Friday, September 28, 2012


The time finally came to wrap up our stay in Chateauroux and move to the Dolomites.  Our group would be growing in Italy with the additions of Nenad and Phil, friends and cyclists from Reno, so we had secured a roomy apartment in the mountain village of Alleghe.

We gleefully ignored the length of the drive until the morning of, then had a minor panic when we realized it was a 7+ hour affair.  Oh well; time to get going!

We were already near the Italian border, so after navigating a good bit of tourist traffic near Briancon, we were cleared for takeoff on the autostrada.  Or so we thought.  Thanks to our access to stunning technology in this golden age of electronics, I'm able to bring you a transcript of the in-car dialogue during the first few kilometers of our autostrada journey:

Oh look; what's that?  Oh, a toll booth?  That's cute.  It's 9 euro?!  Hmm.  Ok, well at least that's over.

[silence for a few minutes]

Um, what's that up ahead?  Is that another toll booth?  That's odd.  This one wants 12 euro???

[grumbling, followed by more silence]

That had BETTER not be another toll booth!

[frenzied screaming, unintelligible profanities]

So, something like 70 euro later,  we crossed Italy, left the autostrada, and entered heavy traffic in the mountains.  We had the misfortune of traveling during the end of Italy's big summer holiday period, and the landscape was overrun with tourists (of which we were included), so it was slow going through tiny villages with 1.5-lane wide roads.

All was well, though, and we made Alleghe that evening.  Alleghe is located along a lake at the base of the Civetta Group of the Dolomites, a visually stunning sub-range (the Dolomites are spread across a fairly large region).  It's predominantly a winter resort town; our apartment was across the street from the ski resort's gondola.  However, it's busy during the summer, too - mountain biking and hiking abound.

Our location was about as central as it could possibly be.  A ~200m loop would take us on our daily path of bread, fruit, vegetable, and meat shopping, and we were steps away from an enoteca, a pizzeria, a gelateria, and several other -erias.  In other is good.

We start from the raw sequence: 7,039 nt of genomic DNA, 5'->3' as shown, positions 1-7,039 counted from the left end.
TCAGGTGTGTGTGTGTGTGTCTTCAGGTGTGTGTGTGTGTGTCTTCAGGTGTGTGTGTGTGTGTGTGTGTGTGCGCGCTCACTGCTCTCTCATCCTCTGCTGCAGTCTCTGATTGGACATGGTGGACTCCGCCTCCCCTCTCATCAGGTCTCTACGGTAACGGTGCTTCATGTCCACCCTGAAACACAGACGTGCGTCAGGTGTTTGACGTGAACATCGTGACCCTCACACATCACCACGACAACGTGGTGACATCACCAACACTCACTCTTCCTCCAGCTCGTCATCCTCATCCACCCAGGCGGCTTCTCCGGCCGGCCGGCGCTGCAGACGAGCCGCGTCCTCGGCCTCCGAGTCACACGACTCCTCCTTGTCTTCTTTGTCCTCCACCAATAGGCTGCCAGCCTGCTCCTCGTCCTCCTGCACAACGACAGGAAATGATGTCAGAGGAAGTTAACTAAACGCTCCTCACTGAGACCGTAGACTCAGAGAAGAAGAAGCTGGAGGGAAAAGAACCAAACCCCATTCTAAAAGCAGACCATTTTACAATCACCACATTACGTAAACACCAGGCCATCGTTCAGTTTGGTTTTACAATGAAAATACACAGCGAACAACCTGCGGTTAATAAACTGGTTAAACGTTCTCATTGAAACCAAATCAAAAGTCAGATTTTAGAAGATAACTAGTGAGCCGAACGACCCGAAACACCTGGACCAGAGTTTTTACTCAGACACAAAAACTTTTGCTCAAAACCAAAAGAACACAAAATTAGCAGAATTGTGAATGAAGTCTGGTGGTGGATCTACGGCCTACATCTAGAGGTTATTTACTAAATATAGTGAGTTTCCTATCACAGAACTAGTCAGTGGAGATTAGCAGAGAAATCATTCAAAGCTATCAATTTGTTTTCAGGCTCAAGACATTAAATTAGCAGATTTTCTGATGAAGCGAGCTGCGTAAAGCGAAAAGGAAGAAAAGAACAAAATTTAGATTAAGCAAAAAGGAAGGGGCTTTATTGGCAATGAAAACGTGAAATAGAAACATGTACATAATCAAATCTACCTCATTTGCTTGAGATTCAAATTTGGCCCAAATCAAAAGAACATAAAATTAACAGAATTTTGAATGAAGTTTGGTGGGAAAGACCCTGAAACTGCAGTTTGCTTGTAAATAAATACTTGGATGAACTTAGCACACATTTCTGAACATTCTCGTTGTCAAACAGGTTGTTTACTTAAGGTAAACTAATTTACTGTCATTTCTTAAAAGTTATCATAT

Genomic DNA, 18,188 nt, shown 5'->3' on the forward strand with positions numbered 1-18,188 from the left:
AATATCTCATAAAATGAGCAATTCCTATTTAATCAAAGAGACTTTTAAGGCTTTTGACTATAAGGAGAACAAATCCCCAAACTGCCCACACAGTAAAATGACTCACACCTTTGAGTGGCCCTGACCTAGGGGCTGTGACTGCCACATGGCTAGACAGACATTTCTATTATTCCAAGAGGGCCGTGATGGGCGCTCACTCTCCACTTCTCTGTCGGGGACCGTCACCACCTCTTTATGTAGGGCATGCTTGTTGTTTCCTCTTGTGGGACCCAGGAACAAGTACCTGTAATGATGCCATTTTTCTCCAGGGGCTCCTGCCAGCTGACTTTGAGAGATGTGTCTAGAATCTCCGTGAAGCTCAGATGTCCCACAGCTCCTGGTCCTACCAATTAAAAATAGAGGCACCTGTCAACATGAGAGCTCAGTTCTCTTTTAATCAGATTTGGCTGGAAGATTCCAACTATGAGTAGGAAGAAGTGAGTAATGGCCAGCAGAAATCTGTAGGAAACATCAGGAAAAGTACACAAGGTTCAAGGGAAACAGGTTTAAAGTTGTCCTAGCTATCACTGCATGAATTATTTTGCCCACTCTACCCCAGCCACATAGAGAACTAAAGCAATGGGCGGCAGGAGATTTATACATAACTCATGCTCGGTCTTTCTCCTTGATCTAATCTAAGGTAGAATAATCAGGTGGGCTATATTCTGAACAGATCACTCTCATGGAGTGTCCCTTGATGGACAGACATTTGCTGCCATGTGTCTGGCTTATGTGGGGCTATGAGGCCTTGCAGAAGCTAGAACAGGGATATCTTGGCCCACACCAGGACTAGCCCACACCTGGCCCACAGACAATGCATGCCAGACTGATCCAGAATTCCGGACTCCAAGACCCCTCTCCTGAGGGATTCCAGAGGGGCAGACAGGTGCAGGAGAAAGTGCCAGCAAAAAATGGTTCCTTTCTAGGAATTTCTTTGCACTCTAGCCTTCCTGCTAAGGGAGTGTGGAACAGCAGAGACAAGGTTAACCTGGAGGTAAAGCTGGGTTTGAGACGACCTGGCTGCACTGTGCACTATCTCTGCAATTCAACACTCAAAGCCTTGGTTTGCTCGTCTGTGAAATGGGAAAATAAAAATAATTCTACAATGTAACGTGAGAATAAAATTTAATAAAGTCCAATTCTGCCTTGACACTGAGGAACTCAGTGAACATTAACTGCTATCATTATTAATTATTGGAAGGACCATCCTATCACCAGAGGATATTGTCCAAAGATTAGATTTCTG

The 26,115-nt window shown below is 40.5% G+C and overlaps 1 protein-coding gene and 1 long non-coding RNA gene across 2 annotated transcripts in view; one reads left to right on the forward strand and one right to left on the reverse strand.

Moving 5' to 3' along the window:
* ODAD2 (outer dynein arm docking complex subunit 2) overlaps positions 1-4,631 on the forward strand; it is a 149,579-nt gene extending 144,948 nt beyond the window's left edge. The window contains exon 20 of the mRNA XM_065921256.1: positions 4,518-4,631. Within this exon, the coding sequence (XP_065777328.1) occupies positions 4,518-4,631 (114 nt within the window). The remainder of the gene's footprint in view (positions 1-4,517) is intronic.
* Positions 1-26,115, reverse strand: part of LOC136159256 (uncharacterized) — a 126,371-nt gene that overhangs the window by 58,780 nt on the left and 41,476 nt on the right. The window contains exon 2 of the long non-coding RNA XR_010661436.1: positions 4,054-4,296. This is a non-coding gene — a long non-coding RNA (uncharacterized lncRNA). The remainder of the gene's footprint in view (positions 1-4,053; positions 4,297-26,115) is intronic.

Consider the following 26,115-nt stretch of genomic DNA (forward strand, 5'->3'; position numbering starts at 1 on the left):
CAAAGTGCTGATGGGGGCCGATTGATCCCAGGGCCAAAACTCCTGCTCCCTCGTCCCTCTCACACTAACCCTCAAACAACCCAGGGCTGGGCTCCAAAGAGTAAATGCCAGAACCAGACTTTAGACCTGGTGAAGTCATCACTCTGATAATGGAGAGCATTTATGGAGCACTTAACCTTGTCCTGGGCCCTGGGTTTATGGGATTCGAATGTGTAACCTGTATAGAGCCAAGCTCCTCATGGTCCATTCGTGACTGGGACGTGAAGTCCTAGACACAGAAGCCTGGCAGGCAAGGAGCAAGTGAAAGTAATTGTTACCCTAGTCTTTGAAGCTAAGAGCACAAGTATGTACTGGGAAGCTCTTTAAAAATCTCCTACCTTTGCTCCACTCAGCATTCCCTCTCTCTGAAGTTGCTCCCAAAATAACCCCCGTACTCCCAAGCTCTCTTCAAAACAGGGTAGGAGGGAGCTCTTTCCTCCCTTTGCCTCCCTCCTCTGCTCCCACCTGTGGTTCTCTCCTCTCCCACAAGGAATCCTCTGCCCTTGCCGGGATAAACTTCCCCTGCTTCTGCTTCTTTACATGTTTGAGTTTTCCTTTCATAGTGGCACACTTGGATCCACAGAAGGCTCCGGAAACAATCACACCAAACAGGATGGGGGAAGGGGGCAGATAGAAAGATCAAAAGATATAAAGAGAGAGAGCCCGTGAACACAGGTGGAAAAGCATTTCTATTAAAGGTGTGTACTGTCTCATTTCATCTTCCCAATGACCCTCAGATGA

Serving as our home base for the next 10 days, we rapidly got down to settling in to the easy life in Alleghe.  Brace thyselves, Faithful 7, as there will be a whole spate of posts from here, broken out logically by what we were getting up to.

Let's start with a quick wander around Alleghe as night sets in.  Sorry; it's not a comprehensive tour.  I did not have that in mind and just did the ADD thing for spots that caught my eye.  Besides, you'll be more interested to see the mountains etc.

Old firewood shack as day fades

Shack detail

Stone and wood

Town church, with ridiculously loud (and frequent) bells

One interesting quirk about Italy's mountain towns is that they take the concept of the siesta to staggering new heights.  With the exception of a couple cafes, the town pretty much entirely shut down from noon until 4 or 4:30.  Naptime!

Lots to come; stay tuned.


Wednesday, September 26, 2012

Lac du Distroit

Well, sadly, this is the last post from France.  Not sadly, we've still got lots of ground to cover.

So on the day of the race, I decided that I didn't quite have the stomach to go spectate/cheer/cryintomybeer, so instead we did the out of sight out of mind thing and headed for the mountains in the Ecrins National Park above Chateauroux.  We picked a hike to an infrequently traveled lake called Lac du Distroit, and it ended up being a nearly empty trail, as well.  More room for us!

We had also dragged Ethel's mom along with us, who is not a regular hiker.  She did, however, keep plugging along, did the entire hike, and (I hope) enjoyed herself, even if she totally worn out the next day. This was certainly the longest and hardest day outside she's ever had, and she was a trooper.

Also, Ed and Beth had just arrived from New York, so it was an easy sell to get them up in the mountains to beat their jetlag.

Ed and Beth shiver together

We made a steep climb up a big cliff face before we topped out into a big lush meadow that also housed this little waterfall.  We wound our way through this meadow as the trail meandered from rockpile to creek and vice versa.  The trail finally started another big climb, and the horizon line began to suggest that we were nearly to the top.

Lone survivors above treeline

Midstream growth